---

That's good. I'm bemused thinking about that old saying "You have to spend money to make money".

Blogger VD June 21, 2016 11:58 AM  

Is it possible to buy the transcript if you are not a brainstorm member?

I think you can join Tom Woods's podcast and get it for $5.

Blogger Were-Puppy June 21, 2016 12:01 PM  

@25 patrick kelly

Sure sounds like they didn't agree, they didn't even understand.
---

I am a grasshopper here, as well Patrick.

What I observed is not that they are ignorant of the implications against a country or nation, but that they don't care. They might be of a globalist mindset, and those things just don't matter to them.

Blogger VD June 21, 2016 12:03 PM  

A 140-character-friendly version for Twitter.

There once was a studious kid
Who dug up the trade stats they hid.
He laid out the score
We make 15 times more
But owe 34 times what we did.

Anonymous JamesD June 21, 2016 12:06 PM  

Test.

Anonymous JamesD June 21, 2016 12:09 PM  

Ricardo's law of comparative advantage is true. However it has little bearing on the Free Trade Debate. If I run a successful business, yes I will pay more to the guy mowing my grass. So Ricardo is correct. However the guy mowing my grass might be in that position because his factory job got shipped off to Mexico.

Anonymous JamesD June 21, 2016 12:13 PM  

The benefits of Free Trade are real, but contain a fatal flaw. It is best to state the rule thusly: In free trade you will optimize the economy of a given SYSTEM. You must define the system. So if the system is China/US, indeed the system is optimized. China got a lot wealthier, and the US got poorer, but on whole a lot more Chinese benefited than Americans losing out. However I'm not Chinese. You can see this works for the other argument: If protectionism is good, why not let the States have it. That is because we define the system as these USA. Therefore these USA are optimized by free trade within the system.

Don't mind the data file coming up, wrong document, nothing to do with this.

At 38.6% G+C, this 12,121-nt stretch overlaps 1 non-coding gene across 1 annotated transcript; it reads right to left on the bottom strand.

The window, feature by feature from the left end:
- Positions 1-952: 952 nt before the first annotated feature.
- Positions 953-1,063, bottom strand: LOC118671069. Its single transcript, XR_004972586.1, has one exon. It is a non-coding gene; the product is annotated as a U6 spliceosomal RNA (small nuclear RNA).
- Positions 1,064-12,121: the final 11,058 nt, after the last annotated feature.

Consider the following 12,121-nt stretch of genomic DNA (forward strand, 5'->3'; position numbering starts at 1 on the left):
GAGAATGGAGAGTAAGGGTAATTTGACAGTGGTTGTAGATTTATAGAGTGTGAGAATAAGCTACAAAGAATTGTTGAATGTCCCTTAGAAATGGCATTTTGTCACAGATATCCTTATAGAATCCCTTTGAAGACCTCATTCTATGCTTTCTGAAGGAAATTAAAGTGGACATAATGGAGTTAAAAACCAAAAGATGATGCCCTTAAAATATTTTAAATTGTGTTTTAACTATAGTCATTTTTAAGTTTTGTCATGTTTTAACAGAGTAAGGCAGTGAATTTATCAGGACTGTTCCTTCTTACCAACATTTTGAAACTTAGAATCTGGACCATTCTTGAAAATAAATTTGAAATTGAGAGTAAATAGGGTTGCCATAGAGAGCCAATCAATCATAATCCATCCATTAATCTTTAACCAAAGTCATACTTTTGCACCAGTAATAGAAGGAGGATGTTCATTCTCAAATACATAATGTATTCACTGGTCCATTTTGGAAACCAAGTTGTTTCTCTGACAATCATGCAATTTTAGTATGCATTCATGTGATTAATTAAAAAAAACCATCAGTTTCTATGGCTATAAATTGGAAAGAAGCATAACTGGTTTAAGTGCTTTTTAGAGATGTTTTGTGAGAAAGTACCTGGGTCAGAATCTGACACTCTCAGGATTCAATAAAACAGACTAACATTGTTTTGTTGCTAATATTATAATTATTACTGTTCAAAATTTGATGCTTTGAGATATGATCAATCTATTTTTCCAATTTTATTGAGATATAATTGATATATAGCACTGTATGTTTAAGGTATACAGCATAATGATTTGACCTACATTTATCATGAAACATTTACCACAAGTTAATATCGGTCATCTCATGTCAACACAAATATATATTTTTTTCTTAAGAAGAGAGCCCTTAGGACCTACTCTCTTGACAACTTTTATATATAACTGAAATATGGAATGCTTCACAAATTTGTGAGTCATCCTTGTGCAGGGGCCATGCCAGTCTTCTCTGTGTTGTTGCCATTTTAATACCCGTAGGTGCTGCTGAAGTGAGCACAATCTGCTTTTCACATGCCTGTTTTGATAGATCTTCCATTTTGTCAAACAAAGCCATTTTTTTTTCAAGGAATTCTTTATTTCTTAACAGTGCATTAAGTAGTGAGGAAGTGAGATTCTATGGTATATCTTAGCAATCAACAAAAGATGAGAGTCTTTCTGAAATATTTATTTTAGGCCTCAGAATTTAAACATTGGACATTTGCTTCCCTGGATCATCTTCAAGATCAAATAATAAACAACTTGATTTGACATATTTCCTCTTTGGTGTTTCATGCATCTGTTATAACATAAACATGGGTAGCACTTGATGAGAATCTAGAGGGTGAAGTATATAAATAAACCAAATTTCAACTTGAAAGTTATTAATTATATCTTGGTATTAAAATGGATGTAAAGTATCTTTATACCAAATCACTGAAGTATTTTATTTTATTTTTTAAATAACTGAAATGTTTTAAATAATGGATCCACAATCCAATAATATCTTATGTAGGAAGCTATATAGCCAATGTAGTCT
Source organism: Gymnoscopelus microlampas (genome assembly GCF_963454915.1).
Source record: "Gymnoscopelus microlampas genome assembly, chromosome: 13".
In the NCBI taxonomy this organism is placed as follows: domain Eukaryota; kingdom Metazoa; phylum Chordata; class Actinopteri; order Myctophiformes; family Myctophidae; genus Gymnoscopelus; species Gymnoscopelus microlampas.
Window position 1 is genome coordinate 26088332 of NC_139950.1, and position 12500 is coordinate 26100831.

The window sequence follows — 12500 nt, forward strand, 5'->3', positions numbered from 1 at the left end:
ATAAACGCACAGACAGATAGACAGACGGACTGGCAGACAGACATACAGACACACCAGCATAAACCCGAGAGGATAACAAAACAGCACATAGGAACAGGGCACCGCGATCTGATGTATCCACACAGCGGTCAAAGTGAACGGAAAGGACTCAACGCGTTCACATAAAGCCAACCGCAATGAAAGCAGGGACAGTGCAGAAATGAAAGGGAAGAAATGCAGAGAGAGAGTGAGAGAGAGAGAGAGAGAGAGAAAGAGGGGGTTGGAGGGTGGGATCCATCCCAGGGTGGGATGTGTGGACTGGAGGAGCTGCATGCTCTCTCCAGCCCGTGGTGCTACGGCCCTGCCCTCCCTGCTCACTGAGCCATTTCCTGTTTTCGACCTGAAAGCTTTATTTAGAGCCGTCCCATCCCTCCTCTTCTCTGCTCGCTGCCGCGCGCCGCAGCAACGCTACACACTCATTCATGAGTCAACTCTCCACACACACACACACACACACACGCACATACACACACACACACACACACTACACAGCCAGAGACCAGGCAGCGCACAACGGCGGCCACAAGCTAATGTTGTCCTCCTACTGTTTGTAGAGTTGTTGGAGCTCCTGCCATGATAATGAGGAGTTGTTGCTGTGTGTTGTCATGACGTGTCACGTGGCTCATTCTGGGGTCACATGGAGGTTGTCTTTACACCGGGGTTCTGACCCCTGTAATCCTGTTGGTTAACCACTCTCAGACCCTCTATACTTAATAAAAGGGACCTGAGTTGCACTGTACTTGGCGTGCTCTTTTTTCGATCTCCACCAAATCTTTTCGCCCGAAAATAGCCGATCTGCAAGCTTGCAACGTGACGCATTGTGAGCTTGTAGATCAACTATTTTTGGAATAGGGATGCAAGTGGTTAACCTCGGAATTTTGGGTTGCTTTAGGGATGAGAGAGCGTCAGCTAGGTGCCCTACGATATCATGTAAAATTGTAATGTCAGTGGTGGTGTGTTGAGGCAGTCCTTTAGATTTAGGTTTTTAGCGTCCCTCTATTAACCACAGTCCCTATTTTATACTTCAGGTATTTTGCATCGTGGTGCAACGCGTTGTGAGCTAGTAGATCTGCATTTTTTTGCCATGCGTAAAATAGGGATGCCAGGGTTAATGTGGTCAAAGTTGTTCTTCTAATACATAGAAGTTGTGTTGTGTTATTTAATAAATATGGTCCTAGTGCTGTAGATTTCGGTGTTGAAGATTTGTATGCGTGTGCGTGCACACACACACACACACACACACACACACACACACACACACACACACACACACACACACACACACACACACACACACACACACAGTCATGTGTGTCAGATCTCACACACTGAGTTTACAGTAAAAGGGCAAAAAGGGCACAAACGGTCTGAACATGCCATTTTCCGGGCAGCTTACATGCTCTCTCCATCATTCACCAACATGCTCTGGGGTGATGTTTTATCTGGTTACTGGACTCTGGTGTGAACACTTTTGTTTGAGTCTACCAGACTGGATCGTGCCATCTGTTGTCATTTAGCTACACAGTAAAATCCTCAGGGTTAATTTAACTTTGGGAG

Anonymous JamesD June 21, 2016 12:17 PM  

Finally factoring in both, we add your observation on labor mobility. In the free trade system of China/US, the Chinese business man could pay more for a lawn mower dude. However that benefits the Chinaman, not the American lawn cutter. Again you have to define the system.

Anonymous Jack Amok June 21, 2016 12:32 PM  

...you are assuming that I give any significant credibility to empirical (historical) arguments for free trade, which I don't.

So if reality disagrees with your theory, then obviously reality is wrong.

A bit of advice for you - don't pursue any career or hobby that involve heavy equipment, hazardous materials, or significant heights.

Blogger James Dixon June 21, 2016 12:38 PM  

> Your argument that... is problematic in that it assumes correlation = causation.

This is a debate. The proposition being debated is: "Free trade is always economically beneficial in the long term, and the more free trade is practiced by a country, the higher the standard of living of its inhabitants will be."

Because it's stated as an absolute, a single counter example is enough to disprove the proposition. Vox provided one. The debate wasn't as to whether free trade is beneficial in some specific cases.

Anonymous Daedalus Mugged June 21, 2016 12:56 PM  

Vox, I think I do understand how little you care about credentials...you care about the idea, not the advocate for it. You don't care about credentials, but you also know a lot of the rest of the world does, thus my question about how to get your important ideas incorporated into mainstream (ie credentialed) economics.

These podcasts are great for you to sharpen your own thoughts (seems to be your objective, with the side benefit of changing my thinking), but the real victory for the idea/truth is when it is incorporated into credentialed economics. I eventually want to see changes in econ 101 texts. I appreciate you may not care.